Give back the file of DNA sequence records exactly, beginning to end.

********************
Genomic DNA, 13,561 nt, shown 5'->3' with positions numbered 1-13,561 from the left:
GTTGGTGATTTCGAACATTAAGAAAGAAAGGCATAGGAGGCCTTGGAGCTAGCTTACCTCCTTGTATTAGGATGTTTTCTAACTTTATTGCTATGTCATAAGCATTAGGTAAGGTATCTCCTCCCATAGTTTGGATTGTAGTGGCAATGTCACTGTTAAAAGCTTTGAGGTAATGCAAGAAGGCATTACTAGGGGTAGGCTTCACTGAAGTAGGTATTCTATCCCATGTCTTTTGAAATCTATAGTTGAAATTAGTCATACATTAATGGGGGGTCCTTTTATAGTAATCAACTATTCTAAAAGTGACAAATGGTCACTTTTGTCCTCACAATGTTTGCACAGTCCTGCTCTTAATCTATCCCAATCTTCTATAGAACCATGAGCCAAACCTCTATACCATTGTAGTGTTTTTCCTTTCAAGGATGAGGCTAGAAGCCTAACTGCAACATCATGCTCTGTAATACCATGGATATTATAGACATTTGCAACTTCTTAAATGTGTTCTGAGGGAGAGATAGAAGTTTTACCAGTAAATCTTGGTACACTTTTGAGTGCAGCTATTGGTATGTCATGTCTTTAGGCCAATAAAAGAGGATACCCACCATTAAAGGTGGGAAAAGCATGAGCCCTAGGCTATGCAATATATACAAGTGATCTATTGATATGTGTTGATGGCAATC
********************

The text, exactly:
Genomic DNA, 13,561 nt, shown 5'->3' with positions numbered 1-13,561 from the left:
GTTGGTGATTTCGAACATTAAGAAAGAAAGGCATAGGAGGCCTTGGAGCTAGCTTACCTCCTTGTATTAGGATGTTTTCTAACTTTATTGCTATGTCATAAGCATTAGGTAAGGTATCTCCTCCCATAGTTTGGATTGTAGTGGCAATGTCACTGTTAAAAGCTTTGAGGTAATGCAAGAAGGCATTACTAGGGGTAGGCTTCACTGAAGTAGGTATTCTATCCCATGTCTTTTGAAATCTATAGTTGAAATTAGTCATACATTAATGGGGGGTCCTTTTATAGTAATCAACTATTCTAAAAGTGACAAATGGTCACTTTTGTCCTCACAATGTTTGCACAGTCCTGCTCTTAATCTATCCCAATCTTCTATAGAACCATGAGCCAAACCTCTATACCATTGTAGTGTTTTTCCTTTCAAGGATGAGGCTAGAAGCCTAACTGCAACATCATGCTCTGTAATACCATGGATATTATAGACATTTGCAACTTCTTAAATGTGTTCTGAGGGAGAGATAGAAGTTTTACCAGTAAATCTTGGTACACTTTTGAGTGCAGCTATTGGTATGTCATGTCTTTAGGCCAATAAAAGAGGATACCCACCATTAAAGGTGGGAAAAGCATGAGCCCTAGGCTATGCAATATATACAAGTGATCTATTGATATGTGTTGATGGCAATC